Ptychochromis sp Tarantsy

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Madagascar cichlid expert Sonia Guinane on the rare Malagasy cichlid Ptychochromis sp Tarantsy.

Scientific name: Ptychochromis sp. Tarantsy (formerly Ptychochromis sp. Fort Dauphin)

Origin: Tarantsy River and Lake Tarantsy, near Amboasary and Fort Duaphin, Madagascar.

Size: Males up to 16cm/6.5" in nature, but may grow larger in captivity. Females slightly smaller.

Aquarium: As this species is quite aggressive with conspecifics, it should preferably be housed in large aquaria with other fishes, ideally other Madagascan cichlids. Provide caves, pipes or bogwood to allow the less dominate fishes in the aquarium to hide.

Diet: Ptychochromis are omnivores and enjoy frozen, fresh or dry foods, including spirulina flake or blanched vegetables.

Breeding: When breeding, both male and female darken along much of the body, similar to the breeding colouration of the Mexican cichlid, Herichthys labridens. They become quite aggressive, especially with conspecifics. Favoured spawning site is a vertical rock or bogwood. Eggs hatch after three days and fry are free-swimming after six days. As the species is so rare, artificial egg hatching is probably advisable.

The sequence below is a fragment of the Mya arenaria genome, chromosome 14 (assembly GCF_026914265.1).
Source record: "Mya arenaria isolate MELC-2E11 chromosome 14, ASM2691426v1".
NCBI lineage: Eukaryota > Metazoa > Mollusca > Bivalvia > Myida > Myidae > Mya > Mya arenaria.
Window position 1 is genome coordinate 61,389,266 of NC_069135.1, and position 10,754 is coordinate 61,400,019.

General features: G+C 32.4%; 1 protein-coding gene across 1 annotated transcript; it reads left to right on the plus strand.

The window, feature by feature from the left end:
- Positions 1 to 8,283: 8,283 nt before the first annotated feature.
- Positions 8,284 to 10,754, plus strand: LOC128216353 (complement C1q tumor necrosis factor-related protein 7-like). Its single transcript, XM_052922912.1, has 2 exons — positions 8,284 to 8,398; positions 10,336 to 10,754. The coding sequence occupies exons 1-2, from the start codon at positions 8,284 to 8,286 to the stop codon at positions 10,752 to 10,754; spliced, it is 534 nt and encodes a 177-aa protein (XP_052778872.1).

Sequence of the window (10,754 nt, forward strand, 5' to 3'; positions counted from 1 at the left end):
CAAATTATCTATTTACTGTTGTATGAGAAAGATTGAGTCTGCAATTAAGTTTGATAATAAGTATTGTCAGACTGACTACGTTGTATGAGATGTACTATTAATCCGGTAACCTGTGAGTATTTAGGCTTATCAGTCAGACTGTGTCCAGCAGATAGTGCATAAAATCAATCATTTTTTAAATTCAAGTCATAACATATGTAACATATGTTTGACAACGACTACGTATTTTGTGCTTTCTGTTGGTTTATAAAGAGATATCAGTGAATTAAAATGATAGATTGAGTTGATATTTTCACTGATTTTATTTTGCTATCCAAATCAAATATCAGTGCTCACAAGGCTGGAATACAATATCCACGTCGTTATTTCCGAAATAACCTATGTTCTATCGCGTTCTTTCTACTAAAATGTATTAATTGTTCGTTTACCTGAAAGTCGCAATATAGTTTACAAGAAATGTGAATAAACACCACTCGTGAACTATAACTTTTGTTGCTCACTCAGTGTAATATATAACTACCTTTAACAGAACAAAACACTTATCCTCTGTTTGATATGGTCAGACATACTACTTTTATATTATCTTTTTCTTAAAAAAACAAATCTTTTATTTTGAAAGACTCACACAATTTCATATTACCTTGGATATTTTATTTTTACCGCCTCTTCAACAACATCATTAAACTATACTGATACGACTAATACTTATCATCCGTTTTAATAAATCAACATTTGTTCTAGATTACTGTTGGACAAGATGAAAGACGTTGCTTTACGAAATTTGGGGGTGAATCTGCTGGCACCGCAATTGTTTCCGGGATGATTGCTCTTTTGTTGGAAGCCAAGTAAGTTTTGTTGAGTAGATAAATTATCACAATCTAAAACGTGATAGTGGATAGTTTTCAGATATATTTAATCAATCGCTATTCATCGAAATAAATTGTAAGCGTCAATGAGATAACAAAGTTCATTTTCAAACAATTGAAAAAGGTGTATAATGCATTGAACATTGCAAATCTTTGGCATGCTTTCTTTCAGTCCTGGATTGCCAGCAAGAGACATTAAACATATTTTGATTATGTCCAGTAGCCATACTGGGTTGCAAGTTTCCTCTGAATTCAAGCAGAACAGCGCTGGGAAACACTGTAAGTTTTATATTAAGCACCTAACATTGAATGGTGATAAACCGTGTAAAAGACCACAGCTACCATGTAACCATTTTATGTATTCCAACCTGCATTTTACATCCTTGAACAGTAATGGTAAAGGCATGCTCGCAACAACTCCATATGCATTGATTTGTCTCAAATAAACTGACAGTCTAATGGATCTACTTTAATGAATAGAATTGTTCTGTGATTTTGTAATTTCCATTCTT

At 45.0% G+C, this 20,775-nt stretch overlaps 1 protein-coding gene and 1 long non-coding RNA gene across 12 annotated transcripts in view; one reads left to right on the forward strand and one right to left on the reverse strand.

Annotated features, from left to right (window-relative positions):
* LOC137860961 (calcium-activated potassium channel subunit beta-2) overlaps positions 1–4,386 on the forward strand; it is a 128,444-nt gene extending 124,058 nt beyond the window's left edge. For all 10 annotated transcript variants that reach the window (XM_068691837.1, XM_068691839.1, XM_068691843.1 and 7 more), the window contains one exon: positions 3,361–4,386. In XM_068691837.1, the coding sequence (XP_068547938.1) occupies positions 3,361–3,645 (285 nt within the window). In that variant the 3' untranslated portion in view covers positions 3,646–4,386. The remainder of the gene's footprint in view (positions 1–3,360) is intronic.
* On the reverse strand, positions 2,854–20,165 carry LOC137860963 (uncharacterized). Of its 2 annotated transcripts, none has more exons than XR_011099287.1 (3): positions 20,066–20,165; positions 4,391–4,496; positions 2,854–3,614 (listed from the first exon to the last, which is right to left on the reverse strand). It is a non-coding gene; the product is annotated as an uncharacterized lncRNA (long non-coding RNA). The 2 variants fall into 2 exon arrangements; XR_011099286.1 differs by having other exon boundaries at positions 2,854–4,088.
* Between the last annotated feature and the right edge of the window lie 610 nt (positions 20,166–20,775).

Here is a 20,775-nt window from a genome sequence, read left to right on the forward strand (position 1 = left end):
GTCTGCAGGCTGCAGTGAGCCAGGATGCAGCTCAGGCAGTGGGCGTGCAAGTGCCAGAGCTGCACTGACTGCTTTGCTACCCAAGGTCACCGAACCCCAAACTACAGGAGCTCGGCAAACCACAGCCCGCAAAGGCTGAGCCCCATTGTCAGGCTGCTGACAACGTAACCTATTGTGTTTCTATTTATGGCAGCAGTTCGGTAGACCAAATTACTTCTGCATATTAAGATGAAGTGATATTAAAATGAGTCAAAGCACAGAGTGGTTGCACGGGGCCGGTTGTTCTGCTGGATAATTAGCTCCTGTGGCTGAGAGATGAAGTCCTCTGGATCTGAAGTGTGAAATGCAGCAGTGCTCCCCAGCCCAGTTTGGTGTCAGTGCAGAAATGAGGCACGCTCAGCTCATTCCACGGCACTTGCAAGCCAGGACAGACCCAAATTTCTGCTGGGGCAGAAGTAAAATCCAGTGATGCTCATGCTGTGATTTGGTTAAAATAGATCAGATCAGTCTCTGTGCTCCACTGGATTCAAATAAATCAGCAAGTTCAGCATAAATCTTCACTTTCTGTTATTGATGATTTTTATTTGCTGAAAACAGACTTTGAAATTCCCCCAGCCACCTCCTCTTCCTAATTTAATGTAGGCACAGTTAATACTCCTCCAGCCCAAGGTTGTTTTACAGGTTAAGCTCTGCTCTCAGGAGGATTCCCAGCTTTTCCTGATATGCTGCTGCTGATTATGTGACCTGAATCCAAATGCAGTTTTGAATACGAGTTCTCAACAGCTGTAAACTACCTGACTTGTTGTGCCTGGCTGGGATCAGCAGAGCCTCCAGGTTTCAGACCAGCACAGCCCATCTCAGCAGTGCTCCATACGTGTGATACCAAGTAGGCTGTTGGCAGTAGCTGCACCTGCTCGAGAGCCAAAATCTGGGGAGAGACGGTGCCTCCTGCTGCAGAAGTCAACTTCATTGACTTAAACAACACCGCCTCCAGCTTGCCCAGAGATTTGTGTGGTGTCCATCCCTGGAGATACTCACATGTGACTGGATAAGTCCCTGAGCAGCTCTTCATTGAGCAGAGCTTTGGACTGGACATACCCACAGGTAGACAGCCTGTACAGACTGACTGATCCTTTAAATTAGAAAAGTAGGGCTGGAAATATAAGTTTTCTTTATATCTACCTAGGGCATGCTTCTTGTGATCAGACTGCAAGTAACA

Water: Madagascan cichlids are tolerant of water parameters, provided they are not too extreme. Has spawned in well-filtered and oxygenated alkaline water, pH 7.7, KH 8, GH 15, at 26-27C/79-80F.

Notes: This undescribed species (whose conservation status should be considered as vulnerable or even endangered) was discovered by the late Jean-Claude Nourissat (who was instrumental in the exploration and subsequent discovery of many Madagascan cichlids, but died from Cerebral malaria following his return from his final trip to Madagascar in November 2003) and his travelling companion, Patrick de Rham.

Availability: Four wild-caught specimens were brought to England by Jean-Claude in 1999, successfully bred and distributed. They therefore should be occasionally available in the hobby in Europe and North America.

Price: £5-10 depending on their size.

This article was first published in the May 2004 issue of the Practical Fishkeeping Magazine.